Credit rating agency Fitch today confirmed Israel's A+ credit rating, with a stable outlook. According to Fitch, Israel's credit rating balances strong external accounts, institutional soundness, and solid macroeconomic performance against a ratio of government debt to GDP that is still higher than in reference countries, and against political and security risks.
The announcement published by Fitch shows that Israel's external accounts remained strong in 2016. Israel has had a current accounts surplus every year since 2003, and the Bank of Israel's foreign currency reserves continued their upward path. Fitch expects Israel's status as a net lender to persist.
Fitch also takes note of the contribution of the natural gas sector to growth in Israel, writing that further development of the gas sector will provide additional support for Israel's external balance. The rating agency believes that starting in 2013, production of gas from the Tamar off-shore gas field has reduced Israel's need to import natural gas. The government approved a revised regulatory framework for the gas industry in July 2016, thereby giving a green light for continued development of the Leviathan gas field, where production is slated to begin in 2020.
Fitch's economists state in the report that Israel's public financing is still a weak point in comparison with A-rated countries. The ratio of government debt to GDP continued to decline in 2016, reaching 62.2%, but this is still higher than the median for the reference countries. The government deficit was relatively small in 2015-2016, because strong private consumption and the housing market contributed to higher-than-projected tax revenues.
The rating agency expects the government deficit to increase in 2017-2018, and predicts that the ratio of government debt to GDP will remain unchanged during those years. The analysts comment that other characteristics of the public debt are quite good. Israel enjoys considerable financial flexibility, such as a deep and liquid domestic market and good access to international capital markets.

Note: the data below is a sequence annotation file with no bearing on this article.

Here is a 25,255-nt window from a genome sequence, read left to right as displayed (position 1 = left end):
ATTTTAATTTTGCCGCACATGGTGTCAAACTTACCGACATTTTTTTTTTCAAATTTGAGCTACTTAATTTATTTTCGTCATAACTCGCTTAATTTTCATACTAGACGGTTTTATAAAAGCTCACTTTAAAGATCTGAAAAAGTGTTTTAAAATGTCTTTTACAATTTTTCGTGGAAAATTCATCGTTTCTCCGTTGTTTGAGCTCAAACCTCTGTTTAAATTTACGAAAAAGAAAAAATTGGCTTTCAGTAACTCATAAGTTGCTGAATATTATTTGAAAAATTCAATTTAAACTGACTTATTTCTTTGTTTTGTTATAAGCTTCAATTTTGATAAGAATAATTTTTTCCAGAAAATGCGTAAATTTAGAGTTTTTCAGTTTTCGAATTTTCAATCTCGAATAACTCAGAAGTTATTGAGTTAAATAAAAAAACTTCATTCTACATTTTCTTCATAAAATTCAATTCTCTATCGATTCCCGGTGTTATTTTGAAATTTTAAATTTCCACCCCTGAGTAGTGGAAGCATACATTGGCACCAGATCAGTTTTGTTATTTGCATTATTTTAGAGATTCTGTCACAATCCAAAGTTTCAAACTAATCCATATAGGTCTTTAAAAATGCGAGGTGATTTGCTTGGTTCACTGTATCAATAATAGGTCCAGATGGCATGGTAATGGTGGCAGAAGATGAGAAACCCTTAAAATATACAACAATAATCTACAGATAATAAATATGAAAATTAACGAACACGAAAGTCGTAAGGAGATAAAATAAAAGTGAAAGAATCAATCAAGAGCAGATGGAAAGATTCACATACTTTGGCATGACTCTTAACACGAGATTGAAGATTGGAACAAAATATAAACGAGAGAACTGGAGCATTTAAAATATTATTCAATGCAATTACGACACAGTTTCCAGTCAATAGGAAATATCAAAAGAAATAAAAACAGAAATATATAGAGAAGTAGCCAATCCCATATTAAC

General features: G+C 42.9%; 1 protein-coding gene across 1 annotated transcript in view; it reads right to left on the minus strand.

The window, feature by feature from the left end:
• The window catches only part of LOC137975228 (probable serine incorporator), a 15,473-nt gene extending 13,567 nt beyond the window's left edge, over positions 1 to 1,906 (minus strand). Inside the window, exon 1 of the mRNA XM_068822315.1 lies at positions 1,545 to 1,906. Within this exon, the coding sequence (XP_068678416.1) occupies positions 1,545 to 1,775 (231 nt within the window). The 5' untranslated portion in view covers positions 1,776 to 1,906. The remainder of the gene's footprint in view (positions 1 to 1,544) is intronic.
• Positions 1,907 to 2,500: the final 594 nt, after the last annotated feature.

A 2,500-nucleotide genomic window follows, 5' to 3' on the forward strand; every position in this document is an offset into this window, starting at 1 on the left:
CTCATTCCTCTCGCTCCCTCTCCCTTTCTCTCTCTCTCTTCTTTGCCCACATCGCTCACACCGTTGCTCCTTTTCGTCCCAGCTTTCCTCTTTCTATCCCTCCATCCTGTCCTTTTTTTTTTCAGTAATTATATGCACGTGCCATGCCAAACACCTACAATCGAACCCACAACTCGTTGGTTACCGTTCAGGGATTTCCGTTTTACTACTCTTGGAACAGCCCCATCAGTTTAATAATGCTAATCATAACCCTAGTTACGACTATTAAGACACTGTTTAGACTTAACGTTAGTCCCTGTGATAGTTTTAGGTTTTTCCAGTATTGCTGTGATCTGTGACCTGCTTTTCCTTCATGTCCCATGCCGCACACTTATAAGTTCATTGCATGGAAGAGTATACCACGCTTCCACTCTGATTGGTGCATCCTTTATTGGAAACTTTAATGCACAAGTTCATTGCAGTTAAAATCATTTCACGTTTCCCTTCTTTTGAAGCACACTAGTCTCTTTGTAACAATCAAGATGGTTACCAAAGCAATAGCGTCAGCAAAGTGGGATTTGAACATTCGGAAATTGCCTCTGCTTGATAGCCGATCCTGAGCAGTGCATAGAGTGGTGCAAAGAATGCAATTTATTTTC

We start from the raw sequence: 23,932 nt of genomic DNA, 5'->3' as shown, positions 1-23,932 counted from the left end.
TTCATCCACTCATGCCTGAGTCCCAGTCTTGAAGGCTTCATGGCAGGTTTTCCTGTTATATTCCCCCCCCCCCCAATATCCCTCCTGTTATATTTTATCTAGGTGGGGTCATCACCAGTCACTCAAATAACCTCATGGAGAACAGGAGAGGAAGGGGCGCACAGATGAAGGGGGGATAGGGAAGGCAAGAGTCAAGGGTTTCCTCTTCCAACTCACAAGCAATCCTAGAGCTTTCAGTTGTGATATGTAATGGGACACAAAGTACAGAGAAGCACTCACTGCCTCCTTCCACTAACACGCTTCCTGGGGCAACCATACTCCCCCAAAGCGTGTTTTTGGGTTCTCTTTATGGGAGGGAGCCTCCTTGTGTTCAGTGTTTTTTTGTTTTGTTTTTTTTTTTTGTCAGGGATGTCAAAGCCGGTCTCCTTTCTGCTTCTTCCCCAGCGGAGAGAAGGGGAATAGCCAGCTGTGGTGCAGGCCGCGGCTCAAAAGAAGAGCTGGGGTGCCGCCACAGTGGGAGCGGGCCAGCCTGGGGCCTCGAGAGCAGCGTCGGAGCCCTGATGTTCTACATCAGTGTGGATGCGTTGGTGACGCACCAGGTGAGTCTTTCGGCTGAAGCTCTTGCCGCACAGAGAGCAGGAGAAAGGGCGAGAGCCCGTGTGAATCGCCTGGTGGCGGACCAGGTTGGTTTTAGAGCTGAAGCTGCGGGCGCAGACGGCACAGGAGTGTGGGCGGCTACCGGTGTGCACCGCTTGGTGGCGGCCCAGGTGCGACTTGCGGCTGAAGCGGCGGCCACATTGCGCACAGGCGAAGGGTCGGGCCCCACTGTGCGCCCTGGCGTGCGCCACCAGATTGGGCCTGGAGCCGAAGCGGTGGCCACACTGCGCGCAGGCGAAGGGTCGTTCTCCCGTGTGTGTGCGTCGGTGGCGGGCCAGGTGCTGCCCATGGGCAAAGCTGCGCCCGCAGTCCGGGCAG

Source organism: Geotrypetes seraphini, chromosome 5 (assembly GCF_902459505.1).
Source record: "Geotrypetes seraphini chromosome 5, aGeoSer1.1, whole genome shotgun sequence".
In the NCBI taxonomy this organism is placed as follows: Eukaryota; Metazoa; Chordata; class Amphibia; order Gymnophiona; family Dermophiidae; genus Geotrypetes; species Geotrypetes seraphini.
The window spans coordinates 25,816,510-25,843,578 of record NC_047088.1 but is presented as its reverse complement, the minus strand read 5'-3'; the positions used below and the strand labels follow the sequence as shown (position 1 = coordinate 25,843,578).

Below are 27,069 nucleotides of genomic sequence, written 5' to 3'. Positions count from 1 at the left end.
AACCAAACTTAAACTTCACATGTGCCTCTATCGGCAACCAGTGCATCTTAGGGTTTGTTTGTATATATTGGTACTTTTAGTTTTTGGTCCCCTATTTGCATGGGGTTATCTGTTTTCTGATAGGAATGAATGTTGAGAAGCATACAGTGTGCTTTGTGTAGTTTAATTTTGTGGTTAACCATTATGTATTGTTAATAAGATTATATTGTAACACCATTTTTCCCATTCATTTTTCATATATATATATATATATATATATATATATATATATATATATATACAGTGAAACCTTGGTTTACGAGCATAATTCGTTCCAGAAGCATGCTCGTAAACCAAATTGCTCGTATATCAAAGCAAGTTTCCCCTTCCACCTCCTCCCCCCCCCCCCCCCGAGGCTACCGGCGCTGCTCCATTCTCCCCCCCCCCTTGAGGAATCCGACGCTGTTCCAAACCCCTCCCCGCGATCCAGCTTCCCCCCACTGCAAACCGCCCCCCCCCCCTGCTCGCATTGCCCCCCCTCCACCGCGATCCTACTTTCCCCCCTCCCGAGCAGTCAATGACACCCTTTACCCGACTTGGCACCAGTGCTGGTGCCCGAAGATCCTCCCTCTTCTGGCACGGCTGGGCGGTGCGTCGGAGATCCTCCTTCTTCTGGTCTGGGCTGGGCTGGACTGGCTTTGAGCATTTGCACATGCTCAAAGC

The Fitch analysts predict that Israel's credit rating will remain constrained by political and security risks, but the profile of its rating has demonstrated its resilience in the face of periodic conflicts and political shocks for a prolonged period.
Fitch believes that the likelihood of a real peace process remains poor. According to the rating agency, the local political system is likely to be turbulent, with most governments not lasting for their full term. The risk of new elections was highlighted by the tensions in the patchy coalition, but none of the coalition parties has any incentive for bringing about early elections. Fitch writes that Prime Minister Benjamin Netanyahu is subject to growing pressure from a number of police investigations.
Fitch concludes that further significant progress in reducing the ratio of government debt to GDP or a sustained reduction in political and security risks will improve Israel's rating profile. On the other hand, a prolonged deterioration in the ratio of public debt to GDP, a significant worsening in the political and security risk, or a decline in the state of Israel's external accounts is liable to have a negative impact on Israel's credit rating.
Minister of Finance Moshe Kahlon said, "Israel's credit rating is further evidence of the soundness of the Israeli economy and the confidence it is inspiring among the world's leading rating agencies. Confirmation of the rating proves that it is possible to increase public spending for social ministries, ease the tax burden, and boost Israelis' disposable income, while at the same time fostering a stable and prosperous economy."
Ministry of Finance Accountant General Rony Hizkiyahu said, "The report stresses the great importance of responsible debt management, combined with lowering the debt-GDP ratio, for improving the credit rating. The rating company is praising the debt structure and management and the government's financing flexibility, which reflects a deep and liquid domestic market and access to the international capital markets."
Published by Globes [online], Israel Business News - www.globes-online.com - on April 26, 2017
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